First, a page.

Agriculture is one of Brexit’s “hotspots”. That is partly because its connections with subjects like food and land use give agriculture a deep level of public resonance. It is also because agricultural policy within the EU has long been the subject of criticism in the UK, and not only from those who supported leaving the EU.
On leaving the EU, the UK has the opportunity to reset its agricultural policies. An Agriculture Bill is currently working its way through parliament. And trade policy towards agriculture will be an important part of negotiations between the UK and the EU on future arrangements, and between the UK and other trade partners. Agriculture will also be affected by decisions on other aspects of trade policy, notably trade in services and arrangements on trade facilitation.
To help steer us through the various issues, TKE organised an event hosted by Frontier Economics. The discussions were facilitated by two speakers: Ulrike Hottop, formerly chief economist at DEFRA at now Professor of Economics at the University of Kent, and Amar Breckenridge, Senior Associate at Frontier Economics. The event was chaired by Matthew Bell, Director of Frontier Economics Public Policy Practice.
A wide-ranging discussion focused on three specific issues:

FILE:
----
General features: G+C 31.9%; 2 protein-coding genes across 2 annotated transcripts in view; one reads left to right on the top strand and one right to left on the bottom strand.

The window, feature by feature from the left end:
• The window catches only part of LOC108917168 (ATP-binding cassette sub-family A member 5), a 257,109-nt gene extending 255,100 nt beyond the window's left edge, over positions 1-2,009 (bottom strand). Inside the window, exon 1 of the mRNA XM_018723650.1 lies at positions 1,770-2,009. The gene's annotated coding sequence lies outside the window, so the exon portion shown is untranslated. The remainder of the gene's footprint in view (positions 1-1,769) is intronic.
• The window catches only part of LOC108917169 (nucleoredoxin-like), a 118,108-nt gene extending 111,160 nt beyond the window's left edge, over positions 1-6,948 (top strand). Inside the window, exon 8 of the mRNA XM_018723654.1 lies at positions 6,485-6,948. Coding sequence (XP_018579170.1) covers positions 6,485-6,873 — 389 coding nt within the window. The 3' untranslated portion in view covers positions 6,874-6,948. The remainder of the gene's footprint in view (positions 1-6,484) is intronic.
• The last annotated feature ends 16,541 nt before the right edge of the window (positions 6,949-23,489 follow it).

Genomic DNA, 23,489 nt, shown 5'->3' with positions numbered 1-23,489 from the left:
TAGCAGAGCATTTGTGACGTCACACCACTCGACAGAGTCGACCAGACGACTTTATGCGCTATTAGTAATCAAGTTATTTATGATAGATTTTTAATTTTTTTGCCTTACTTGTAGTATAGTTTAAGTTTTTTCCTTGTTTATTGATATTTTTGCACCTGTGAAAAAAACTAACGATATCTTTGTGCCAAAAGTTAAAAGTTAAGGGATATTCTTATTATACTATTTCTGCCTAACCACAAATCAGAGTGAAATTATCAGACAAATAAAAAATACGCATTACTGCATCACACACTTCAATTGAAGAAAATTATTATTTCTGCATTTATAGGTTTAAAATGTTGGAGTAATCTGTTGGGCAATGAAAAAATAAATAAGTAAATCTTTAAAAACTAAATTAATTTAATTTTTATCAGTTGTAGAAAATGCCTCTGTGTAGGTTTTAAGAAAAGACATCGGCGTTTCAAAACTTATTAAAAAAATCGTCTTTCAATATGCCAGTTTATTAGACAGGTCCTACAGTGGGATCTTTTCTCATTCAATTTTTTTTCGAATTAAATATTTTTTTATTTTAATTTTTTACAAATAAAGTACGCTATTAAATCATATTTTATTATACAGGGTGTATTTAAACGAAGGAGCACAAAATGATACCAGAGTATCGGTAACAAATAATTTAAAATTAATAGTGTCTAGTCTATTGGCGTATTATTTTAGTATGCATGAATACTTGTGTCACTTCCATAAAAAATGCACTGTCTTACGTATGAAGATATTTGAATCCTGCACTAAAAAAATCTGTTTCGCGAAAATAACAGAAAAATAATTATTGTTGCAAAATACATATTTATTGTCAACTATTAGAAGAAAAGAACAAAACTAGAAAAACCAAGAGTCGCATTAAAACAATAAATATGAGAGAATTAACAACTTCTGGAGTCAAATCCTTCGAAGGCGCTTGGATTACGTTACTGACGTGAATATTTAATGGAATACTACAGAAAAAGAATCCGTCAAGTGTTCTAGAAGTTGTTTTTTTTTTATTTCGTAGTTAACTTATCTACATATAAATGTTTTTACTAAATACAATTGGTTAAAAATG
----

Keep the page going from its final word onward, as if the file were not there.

1- Choice of ‘big bang’ reforms, similar to New Zealand, compared to more incremental progress adapting the current model for a few new priorities (like climate change).
2- how to manage the transition under either scenario, particularly the distributional consequences and the link to new trade negotiations.
3- how to promote innovation and productivity growth during the transition, and the role of government, private sector retailers and wholesalers and farmers.
If enacted, the Agriculture Bill would shift subsidies away from production to environmental services. But there are some fundamental questions that need to be answered. These include what can be done to stimulate productivity and innovation, and what role, if any, subsidies could play in this regard. The distributional effects of proposed policy changes also need further attention.
Trade liberalisation could lead to productivity gains in aggregate, as well as to consumer benefits. But the political impetus for liberalisation would likely be weakened by the effects of liberalisation on a sizable cohort of low productivity farms. As things stand, the UK has yet to decide whether the future shape of trade policy would be marked by incremental change, or more radical transformations as undertaken in New Zealand or Australia.
On the trade policy side, one of the neglected issues in current discussions is the role of services as a facilitator of trade, including agriculture and manufactured food products. Preliminary modelling estimates suggest that an increase in trade costs as a result of increased services trade restrictiveness (e.g. in cross border transport and logistics services) after Brexit could have significant effects on UK agriculture trade.